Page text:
Following android best practices permission model

Best practices says

★ Note: Don’t overburden the user by requesting every permission at app startup. Be courteous of the user and only request permissions when they need access to a specific feature.

For instance, only prompt for microphone access when a user clicks on the microphone button. Users are more likely to allow a permission that they are expecting.

Syncthing purposely does the exact opposite. It requests three permissions at app startup. This process is “not courteous of the user” and when it was brought up in github as part of a feature request #1806, the reasoning provided is in stark contrast to all available best practices.

The permission overview on the developer page:

  1. Design your app’s UX so that specific actions in your app are associated with specific runtime permissions. Users should know which actions might require them to grant permission for your app to access private user data.

In this case,

  • Request All files access only when the user is requesting a folder
  • Request Battery optimizations, only when the sync starts
  • Request location, if and when the user chooses to restrict to a specific WiFi network.

What if the user denies all three permissions? The app should still work according to graceful degradation of app(See handle denial section in the link above):

Guide the user’s attention. Highlight a specific part of your app’s UI where there’s limited functionality because your app doesn’t have the necessary permission. Several examples of what you could do include the following:

Show a message where the feature’s results or data would have appeared.
Display a different button that contains an error icon and color.

In case of storage permission denial, the app should show a error message where “other” folders should have appeared. The app should still show it’s inbuilt hidden private folders /data/data/com.nutomic.syncthingandroid, /storage/emulated/0/Android/data/com.nutomic.syncthingandroid and work with it.

Be specific. Don’t display a generic message; instead, mention which features are unavailable because your app doesn’t have the necessary permission.

The current message isn’t specific at all.

Don’t block the user interface. In other words, don’t display a full-screen warning message that prevents users from continuing to use your app at all.

This is exactly what syncthing is doing. It’s blocking the user interface. In case of storage permission denial, the app should show a error message where other folders should have appeared, but still allow complete functionality of the app with the inbuilt folders.

Consider following standard best practices for a better User experience.

Why not. If done very clearly and conveniently. Contributions welcome.

1 Like
  • the whole point of installing the app is that at least one folder is being synced. So that permission is IMHO mandatory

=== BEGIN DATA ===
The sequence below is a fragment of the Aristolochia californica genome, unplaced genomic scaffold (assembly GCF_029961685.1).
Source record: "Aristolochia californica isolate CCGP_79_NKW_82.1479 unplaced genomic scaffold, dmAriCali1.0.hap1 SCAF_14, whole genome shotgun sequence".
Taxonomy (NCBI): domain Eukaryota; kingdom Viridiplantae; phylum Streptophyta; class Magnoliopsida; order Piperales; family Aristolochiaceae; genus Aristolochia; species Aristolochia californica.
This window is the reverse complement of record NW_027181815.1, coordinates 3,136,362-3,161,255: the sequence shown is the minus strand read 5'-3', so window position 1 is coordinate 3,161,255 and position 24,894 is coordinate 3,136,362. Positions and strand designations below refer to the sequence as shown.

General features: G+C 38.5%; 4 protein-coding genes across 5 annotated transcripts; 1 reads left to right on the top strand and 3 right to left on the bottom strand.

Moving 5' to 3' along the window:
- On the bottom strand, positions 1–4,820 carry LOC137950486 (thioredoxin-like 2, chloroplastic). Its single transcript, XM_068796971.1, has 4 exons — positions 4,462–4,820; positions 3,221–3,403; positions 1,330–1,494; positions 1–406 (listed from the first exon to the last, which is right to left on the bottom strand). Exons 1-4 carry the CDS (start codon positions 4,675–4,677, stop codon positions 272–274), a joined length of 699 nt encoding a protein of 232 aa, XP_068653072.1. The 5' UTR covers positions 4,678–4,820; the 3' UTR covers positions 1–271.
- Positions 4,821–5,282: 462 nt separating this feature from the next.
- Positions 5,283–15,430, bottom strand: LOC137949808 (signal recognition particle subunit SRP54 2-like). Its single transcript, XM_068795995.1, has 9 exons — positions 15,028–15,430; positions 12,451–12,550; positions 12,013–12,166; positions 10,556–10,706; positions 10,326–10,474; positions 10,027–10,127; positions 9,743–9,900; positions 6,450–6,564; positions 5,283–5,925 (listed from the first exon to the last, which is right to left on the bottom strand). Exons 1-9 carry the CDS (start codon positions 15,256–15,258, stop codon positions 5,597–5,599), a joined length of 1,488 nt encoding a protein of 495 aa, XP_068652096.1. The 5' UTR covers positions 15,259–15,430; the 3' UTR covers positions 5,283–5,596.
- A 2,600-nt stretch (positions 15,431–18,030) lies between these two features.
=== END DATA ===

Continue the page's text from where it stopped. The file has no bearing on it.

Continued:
• the app might start to sync in the background depending on what settings are configured. You can only request permissions interactively.
  • agreed, the location permission should be bound to that option

The internal private folder sync doesn’t need permission. While the whole purpose of sync is to sync folders, one can choose to do a one way “Receive only” sync. In any case, if the app can work without those permissions, it should work without them, instead of blocking them at app startup.

Even asking battery optimizations can be done after setting up the first sync folder. There is no need to ask for it at app startup. But if denied, the app should still make best effort to work without it.That is the accepted best practice:

Tip: Your app should encourage the best user experience possible, even after permission denials. For example, if microphone access is denied, you should still promote full usability of text functionality.

In this case, If the app is denied all files access, you should still promote internal folders sync. That is graceful degradation of app.

I don’t disagree in principle, though I do disagree on it’s importance, and even more so on considering UX a non-issue compared to privacy and security (neither either without good UX. Anyway what I am meaning to day is there’s no “should”, there’s just “useful?” and “do”. Noones going to jump to action because you tell then to, you either get lucky and someone agrees and wants to work on it, it you do it yourself.

I understand that. But the github issue was closed almost immediately. For now, as long as I get to reveal the issues, how they directly contradict recommended best practices and show a different point of view to the maintainers, I’m satisfied with that. Thank you for considering this view and your comments so far. Privacy and Security are important. This UX issue is directly related to both. I disagree that this is not related to both. Unnecessary access to All files is a privacy and a security issue. It increases attack surface, in case of a new or unknown vulnerability. “Least perms possible” is a good thing.